London. -- The British company Procurement Services International presents itself as the leading western exporter of police equipment to Indonesia. Especially for special units that have fought political dissidents in East Timor, a province annexed in 1975. According to Amnesty International, over 200,000 people out of a population of 750,000, have died since the Indonesian invasion.

PSI had the privilege to (virtually) receive on October 26 in London one of the UK Big Brother Awards, during a ceremony organized by Privacy International with the help of organizations like the Omega Foundation and Statewatch.

PSI furnishes riot control vehicles such as the Tactica, which can be adapted as a water cannon. The Indonesian government sometimes used the Tactica with a mixture of chemical irritants which has stung people's eyes and burnt their skin, according to an investigation released in June 1997 by the British TV program The World in Action. During a special inquiry about human rights abuses in East Timor, the TV crew had the great idea to organize a secret camera footage at PSI headquarters. With a special guest as a would-be client: Jose Ramos-Horta, 1996 Nobel Laureate.

The transcript of the program, obtained from Omega Foundation people, shows Nicholas Oliver, Managing Director of PSI, making this extraordinary statement -- talking to Horta, a man he evidently did not matched:

"There are claims by certain papers, claims by certain organizations that 20 or 30,000 are dead in East Timor. I don't believe that anybody is ever going to be able to come up with evidence of that. I don't believe that's the case and I've been to East Timor regularly. I've been out on police and military patrol, and special force patrol in East Timor. OK, now because there's a Westerner there, they're probably behaving themselves, but only up to a point. Frankly they've killed more people in Northern Ireland in the last ten years then they have in East Timor. The difference is that in East Timor they do it in blocks of 200, and in Northern Ireland, they do one or two a day."

Said Horta afterwards:

"Water cannons are not used in England to stop demonstrations, because it is wrong - it is immoral. Why should it be right to use them against the East Timorese or against the Indonesians? Only because East Timorese and Indonesians are of darker skin."

"If you want a picture of the future, imagine a boot stamping on a human face - for ever."
George Orwell, Nineteen Eight-Four, published in 1948.

The first UK Big Brother Awards, a reminder for the book's 50th anniversary, were portrayed by gold-like sculptures of a boot on a human face. The 'name and shame' ceremony were aimed to government agencies and private companies for "their relentless attack on personal privacy".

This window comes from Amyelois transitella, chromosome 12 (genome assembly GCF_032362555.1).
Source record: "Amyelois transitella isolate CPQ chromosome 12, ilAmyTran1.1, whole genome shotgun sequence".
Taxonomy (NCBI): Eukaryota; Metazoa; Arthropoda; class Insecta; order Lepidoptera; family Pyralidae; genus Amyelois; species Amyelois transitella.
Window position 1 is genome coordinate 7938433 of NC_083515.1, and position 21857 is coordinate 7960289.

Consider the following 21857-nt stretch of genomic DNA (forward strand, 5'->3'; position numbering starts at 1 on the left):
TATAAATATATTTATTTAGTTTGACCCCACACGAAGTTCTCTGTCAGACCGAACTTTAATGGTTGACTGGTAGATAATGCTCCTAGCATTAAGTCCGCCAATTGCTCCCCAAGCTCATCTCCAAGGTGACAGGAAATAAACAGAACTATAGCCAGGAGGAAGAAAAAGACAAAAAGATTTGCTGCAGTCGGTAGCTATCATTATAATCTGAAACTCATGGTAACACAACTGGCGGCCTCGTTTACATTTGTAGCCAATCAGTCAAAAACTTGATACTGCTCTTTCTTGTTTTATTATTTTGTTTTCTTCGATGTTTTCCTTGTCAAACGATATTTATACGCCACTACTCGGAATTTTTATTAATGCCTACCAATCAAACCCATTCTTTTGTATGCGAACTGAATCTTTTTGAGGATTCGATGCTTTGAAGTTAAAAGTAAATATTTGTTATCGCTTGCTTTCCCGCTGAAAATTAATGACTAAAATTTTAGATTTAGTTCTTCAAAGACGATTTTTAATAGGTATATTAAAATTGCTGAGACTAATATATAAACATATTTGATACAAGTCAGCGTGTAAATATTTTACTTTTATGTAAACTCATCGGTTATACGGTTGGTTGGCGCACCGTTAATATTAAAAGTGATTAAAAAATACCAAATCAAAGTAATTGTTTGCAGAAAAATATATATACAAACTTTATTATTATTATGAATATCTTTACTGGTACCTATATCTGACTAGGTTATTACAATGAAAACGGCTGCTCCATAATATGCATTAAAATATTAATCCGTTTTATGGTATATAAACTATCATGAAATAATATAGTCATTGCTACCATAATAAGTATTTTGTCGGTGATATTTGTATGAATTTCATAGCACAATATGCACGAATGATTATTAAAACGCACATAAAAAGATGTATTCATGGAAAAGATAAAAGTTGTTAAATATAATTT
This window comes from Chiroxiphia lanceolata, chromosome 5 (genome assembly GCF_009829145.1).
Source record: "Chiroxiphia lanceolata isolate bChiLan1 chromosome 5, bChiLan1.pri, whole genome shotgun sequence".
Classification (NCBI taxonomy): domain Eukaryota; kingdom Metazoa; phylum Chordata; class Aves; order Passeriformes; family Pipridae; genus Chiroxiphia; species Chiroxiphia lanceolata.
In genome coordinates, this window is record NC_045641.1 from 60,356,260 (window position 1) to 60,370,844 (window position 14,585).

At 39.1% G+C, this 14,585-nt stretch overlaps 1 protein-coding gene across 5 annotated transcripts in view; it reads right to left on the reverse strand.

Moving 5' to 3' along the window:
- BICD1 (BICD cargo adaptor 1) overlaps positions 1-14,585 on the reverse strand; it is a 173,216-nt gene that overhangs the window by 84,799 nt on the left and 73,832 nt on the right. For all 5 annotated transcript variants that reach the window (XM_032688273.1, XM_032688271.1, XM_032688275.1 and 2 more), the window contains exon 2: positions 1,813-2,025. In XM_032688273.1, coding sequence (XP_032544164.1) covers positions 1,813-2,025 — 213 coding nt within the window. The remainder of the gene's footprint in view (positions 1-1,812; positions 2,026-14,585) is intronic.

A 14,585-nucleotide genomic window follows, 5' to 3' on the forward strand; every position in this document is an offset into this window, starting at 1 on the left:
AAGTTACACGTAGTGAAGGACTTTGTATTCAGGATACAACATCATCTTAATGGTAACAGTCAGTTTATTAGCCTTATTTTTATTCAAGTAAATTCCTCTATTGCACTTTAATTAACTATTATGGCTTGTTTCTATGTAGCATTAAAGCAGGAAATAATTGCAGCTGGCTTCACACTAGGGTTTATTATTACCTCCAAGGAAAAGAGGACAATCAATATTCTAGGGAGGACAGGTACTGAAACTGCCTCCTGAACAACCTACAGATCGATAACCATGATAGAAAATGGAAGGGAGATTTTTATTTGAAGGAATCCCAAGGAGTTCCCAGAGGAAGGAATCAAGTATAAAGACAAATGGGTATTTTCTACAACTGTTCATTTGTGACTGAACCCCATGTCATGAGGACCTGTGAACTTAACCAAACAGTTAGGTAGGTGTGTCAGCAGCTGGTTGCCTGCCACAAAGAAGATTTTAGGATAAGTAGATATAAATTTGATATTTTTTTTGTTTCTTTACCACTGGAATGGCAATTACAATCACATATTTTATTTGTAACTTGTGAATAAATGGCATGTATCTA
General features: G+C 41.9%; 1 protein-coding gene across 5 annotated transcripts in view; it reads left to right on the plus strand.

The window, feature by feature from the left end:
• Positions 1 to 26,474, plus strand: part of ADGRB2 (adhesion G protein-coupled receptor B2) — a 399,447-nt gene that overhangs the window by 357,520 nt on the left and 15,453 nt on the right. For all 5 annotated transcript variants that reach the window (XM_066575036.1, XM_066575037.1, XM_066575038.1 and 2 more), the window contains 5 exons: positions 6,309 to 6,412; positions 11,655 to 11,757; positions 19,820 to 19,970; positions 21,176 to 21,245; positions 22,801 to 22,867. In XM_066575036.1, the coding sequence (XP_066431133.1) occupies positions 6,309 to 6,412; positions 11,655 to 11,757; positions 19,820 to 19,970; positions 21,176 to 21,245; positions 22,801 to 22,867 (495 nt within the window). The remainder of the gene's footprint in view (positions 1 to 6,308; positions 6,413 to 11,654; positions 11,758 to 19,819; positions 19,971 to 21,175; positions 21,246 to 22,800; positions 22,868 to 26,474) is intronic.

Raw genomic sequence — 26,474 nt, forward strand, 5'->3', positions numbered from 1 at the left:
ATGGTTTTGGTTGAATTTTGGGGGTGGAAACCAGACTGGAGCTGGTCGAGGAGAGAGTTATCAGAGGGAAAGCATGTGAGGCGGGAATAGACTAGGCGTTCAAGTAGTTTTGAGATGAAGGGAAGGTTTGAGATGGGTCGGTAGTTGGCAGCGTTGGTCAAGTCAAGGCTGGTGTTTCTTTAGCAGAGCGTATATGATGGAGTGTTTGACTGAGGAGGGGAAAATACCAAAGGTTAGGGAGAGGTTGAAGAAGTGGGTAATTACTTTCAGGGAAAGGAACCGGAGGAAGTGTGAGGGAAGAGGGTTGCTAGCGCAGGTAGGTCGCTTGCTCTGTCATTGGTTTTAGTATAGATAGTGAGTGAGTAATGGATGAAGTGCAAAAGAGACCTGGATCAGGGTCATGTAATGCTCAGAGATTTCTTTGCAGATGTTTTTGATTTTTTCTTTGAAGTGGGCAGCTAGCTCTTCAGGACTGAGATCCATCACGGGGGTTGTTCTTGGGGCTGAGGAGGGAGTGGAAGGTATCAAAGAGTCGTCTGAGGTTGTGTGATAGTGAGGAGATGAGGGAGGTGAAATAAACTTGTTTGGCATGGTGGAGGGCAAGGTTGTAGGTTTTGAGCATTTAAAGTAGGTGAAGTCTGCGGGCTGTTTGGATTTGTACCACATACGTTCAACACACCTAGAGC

The ceremony was held at the London School of Economics, based in Westminster district, heart of the UK's political establishment. The 'name and shame' ceremony was held in a relaxed atmosphere, where petits fours, vin rouge and a rock band formed a successful mixture. Around 200 people attended, massed in a small conference room. Video cameras were not excluded, however. Your correspondent was granted permission to take some pictures.

"Surveillance has now become an inbuilt component of every piece of information technology on the planet, we've got a long way to go to wind the clock back," told Simon Davies, PI's director and a LSE lecturer, to the BBC (Oct. 27 report). "I think these awards are the beginning of a movement".

EPIC's Dave Banisar told the Lambda he hoped to have some time one day to manage such a party in the US. He was proud to present the Big Brother Survival Kit, in which 10 international firms (from IBM to Lockheed, Inmarsat and Microsoft) were listed as the 'Big Brother Corporations'.

The academics, writers, activists and lawyers who make up Privacy International's awards panel concentrated their first awards on the UK, but plans to extend them to other countries over the next few years. PI members in the United States, France, Austria and Germany will shortly announce dates for their national awards.

States The Big Brother Survival Kit:

"Britain is now a surveillance society. Each man, woman and child appears, on average, in 300 databases, a number which increases at the rate of at least one per week. Despite the existence of data protection law, these systems are being linked through highly advances telecommunications networks. Governments and private sector organizations are striving to destroy anonymity and bring each citizen into the emerging web of surveillance. ...
"Even the smallest villages are now scrutinized by spy cameras," the report continues. "Workers are routinely monitored and subjected to a battery of psychological and physical tests. Commercial outlets constantly store transactions and develop customer profiles. Telephone calls by millions are logged and analyzed without warrant by police."

And the winners are...

> Newham Council officials were the only winners that accepted to receive a Gold-like award given by Privacy activists.
> PI activists tried to have access to the DTI offices in order to give some officials their awards - but was forced out of the building, the audience learned during the ceremony.

Privacy International also presented awards for the defenders of privacy. These "Winstons" (after Winston Smith, the hero of Nineteen Eighty Four) were given to five people and organisations :

PI is also pleased to announce a future schedule for awards. The 1999 US Big Brother Awards ceremony will be held at the 1999 Computers Freedom and Privacy Conference, 6-8 April 1998. The 1999 UK Big Brother Awards will take place in London on 18 October 1999.

J. Thorel
Lambda Bulletin
December 1998